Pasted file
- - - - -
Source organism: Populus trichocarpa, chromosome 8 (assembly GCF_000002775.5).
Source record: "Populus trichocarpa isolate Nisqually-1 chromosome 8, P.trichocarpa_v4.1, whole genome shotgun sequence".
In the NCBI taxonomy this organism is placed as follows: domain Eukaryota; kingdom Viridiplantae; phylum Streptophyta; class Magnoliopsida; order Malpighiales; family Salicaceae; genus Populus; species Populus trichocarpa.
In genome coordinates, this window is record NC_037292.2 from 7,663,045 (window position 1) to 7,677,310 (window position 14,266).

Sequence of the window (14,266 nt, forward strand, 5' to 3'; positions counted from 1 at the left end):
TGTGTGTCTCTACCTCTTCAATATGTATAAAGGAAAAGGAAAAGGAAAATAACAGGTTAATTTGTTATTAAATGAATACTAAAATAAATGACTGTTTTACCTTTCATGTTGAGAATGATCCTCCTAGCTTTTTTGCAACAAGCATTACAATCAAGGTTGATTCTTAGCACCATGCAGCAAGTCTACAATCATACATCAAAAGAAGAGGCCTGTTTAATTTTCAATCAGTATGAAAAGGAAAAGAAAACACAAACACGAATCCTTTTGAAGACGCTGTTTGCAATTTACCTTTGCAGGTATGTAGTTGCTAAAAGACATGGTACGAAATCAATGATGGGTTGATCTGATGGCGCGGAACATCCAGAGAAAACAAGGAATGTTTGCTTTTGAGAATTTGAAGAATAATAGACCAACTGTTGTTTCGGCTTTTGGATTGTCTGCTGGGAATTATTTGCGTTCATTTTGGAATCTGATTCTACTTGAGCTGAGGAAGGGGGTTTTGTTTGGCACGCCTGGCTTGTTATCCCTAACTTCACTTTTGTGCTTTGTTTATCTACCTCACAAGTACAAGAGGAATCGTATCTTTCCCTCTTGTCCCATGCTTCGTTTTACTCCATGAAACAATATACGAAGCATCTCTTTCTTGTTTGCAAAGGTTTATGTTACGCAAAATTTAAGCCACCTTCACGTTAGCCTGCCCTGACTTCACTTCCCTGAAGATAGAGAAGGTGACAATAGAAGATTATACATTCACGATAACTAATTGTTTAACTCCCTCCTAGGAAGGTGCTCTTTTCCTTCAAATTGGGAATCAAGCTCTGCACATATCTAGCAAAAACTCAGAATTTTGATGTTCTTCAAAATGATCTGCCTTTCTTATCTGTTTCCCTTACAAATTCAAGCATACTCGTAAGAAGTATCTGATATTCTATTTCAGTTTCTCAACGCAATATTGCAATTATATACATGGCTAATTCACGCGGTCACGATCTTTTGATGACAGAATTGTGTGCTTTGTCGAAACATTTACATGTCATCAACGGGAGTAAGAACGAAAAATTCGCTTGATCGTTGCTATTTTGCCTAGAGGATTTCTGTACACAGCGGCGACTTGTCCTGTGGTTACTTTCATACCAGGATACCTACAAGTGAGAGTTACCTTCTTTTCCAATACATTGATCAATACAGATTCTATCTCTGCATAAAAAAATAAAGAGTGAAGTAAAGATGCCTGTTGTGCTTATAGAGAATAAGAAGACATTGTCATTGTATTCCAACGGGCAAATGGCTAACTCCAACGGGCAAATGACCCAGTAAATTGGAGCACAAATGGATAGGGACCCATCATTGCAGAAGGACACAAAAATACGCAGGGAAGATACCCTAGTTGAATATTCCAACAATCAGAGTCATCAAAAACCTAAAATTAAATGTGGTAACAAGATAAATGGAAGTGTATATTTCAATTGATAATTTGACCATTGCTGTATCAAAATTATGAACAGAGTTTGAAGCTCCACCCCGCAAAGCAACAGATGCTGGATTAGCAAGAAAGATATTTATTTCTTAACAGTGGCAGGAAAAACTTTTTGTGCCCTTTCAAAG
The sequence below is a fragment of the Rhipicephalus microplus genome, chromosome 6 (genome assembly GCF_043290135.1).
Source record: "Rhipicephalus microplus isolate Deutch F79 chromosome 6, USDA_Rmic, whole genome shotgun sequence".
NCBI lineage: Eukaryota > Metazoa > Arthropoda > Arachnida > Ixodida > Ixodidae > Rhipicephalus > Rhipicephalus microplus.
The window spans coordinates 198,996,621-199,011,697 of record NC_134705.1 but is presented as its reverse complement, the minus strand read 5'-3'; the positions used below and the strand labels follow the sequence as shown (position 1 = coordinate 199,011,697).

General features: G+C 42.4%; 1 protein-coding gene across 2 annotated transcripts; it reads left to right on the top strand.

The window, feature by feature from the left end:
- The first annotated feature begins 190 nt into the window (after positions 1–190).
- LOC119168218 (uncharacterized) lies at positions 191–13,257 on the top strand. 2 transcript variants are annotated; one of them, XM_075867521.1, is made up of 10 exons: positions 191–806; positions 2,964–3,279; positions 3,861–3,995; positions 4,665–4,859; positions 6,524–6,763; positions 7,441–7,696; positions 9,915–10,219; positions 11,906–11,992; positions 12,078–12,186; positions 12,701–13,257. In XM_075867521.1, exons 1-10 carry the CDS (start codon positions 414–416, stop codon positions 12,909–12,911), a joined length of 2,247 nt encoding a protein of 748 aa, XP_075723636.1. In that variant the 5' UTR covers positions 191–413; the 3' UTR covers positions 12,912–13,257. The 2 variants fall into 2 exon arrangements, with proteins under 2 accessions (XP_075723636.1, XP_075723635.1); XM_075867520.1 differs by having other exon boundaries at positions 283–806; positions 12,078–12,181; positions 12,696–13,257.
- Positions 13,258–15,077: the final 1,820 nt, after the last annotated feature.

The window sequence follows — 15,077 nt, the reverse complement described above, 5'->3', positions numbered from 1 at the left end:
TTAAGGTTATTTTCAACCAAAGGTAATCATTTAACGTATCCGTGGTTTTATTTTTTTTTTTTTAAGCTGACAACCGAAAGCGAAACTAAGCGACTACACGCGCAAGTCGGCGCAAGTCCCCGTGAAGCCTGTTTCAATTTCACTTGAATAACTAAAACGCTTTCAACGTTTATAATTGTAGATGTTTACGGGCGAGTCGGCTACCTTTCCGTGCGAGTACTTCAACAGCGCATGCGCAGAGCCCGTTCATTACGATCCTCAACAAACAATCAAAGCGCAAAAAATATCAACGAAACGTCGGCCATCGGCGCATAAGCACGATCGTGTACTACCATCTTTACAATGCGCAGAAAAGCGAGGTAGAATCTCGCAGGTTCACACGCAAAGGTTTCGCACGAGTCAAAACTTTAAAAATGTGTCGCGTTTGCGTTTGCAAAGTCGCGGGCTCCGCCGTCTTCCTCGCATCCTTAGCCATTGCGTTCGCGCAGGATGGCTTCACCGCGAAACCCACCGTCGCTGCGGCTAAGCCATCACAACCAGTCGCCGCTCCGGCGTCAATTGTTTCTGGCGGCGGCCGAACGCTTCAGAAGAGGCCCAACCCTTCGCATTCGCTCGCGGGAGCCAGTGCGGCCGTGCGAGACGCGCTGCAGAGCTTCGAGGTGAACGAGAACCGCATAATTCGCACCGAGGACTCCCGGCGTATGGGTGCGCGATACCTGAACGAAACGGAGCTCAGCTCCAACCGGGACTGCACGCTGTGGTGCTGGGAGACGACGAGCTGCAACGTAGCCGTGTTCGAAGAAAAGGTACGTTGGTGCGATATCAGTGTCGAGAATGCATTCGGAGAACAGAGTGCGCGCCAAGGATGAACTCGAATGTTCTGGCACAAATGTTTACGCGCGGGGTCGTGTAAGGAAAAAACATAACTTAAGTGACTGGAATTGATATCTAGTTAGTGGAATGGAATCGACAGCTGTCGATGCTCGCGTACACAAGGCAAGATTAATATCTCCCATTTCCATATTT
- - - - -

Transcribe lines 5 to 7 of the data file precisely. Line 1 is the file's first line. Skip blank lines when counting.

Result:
Sequence of the window (14,266 nt, forward strand, 5' to 3'; positions counted from 1 at the left end):
TGTGTGTCTCTACCTCTTCAATATGTATAAAGGAAAAGGAAAAGGAAAATAACAGGTTAATTTGTTATTAAATGAATACTAAAATAAATGACTGTTTTACCTTTCATGTTGAGAATGATCCTCCTAGCTTTTTTGCAACAAGCATTACAATCAAGGTTGATTCTTAGCACCATGCAGCAAGTCTACAATCATACATCAAAAGAAGAGGCCTGTTTAATTTTCAATCAGTATGAAAAGGAAAAGAAAACACAAACACGAATCCTTTTGAAGACGCTGTTTGCAATTTACCTTTGCAGGTATGTAGTTGCTAAAAGACATGGTACGAAATCAATGATGGGTTGATCTGATGGCGCGGAACATCCAGAGAAAACAAGGAATGTTTGCTTTTGAGAATTTGAAGAATAATAGACCAACTGTTGTTTCGGCTTTTGGATTGTCTGCTGGGAATTATTTGCGTTCATTTTGGAATCTGATTCTACTTGAGCTGAGGAAGGGGGTTTTGTTTGGCACGCCTGGCTTGTTATCCCTAACTTCACTTTTGTGCTTTGTTTATCTACCTCACAAGTACAAGAGGAATCGTATCTTTCCCTCTTGTCCCATGCTTCGTTTTACTCCATGAAACAATATACGAAGCATCTCTTTCTTGTTTGCAAAGGTTTATGTTACGCAAAATTTAAGCCACCTTCACGTTAGCCTGCCCTGACTTCACTTCCCTGAAGATAGAGAAGGTGACAATAGAAGATTATACATTCACGATAACTAATTGTTTAACTCCCTCCTAGGAAGGTGCTCTTTTCCTTCAAATTGGGAATCAAGCTCTGCACATATCTAGCAAAAACTCAGAATTTTGATGTTCTTCAAAATGATCTGCCTTTCTTATCTGTTTCCCTTACAAATTCAAGCATACTCGTAAGAAGTATCTGATATTCTATTTCAGTTTCTCAACGCAATATTGCAATTATATACATGGCTAATTCACGCGGTCACGATCTTTTGATGACAGAATTGTGTGCTTTGTCGAAACATTTACATGTCATCAACGGGAGTAAGAACGAAAAATTCGCTTGATCGTTGCTATTTTGCCTAGAGGATTTCTGTACACAGCGGCGACTTGTCCTGTGGTTACTTTCATACCAGGATACCTACAAGTGAGAGTTACCTTCTTTTCCAATACATTGATCAATACAGATTCTATCTCTGCATAAAAAAATAAAGAGTGAAGTAAAGATGCCTGTTGTGCTTATAGAGAATAAGAAGACATTGTCATTGTATTCCAACGGGCAAATGGCTAACTCCAACGGGCAAATGACCCAGTAAATTGGAGCACAAATGGATAGGGACCCATCATTGCAGAAGGACACAAAAATACGCAGGGAAGATACCCTAGTTGAATATTCCAACAATCAGAGTCATCAAAAACCTAAAATTAAATGTGGTAACAAGATAAATGGAAGTGTATATTTCAATTGATAATTTGACCATTGCTGTATCAAAATTATGAACAGAGTTTGAAGCTCCACCCCGCAAAGCAACAGATGCTGGATTAGCAAGAAAGATATTTATTTCTTAACAGTGGCAGGAAAAACTTTTTGTGCCCTTTCAAAG
The sequence below is a fragment of the Rhipicephalus microplus genome, chromosome 6 (genome assembly GCF_043290135.1).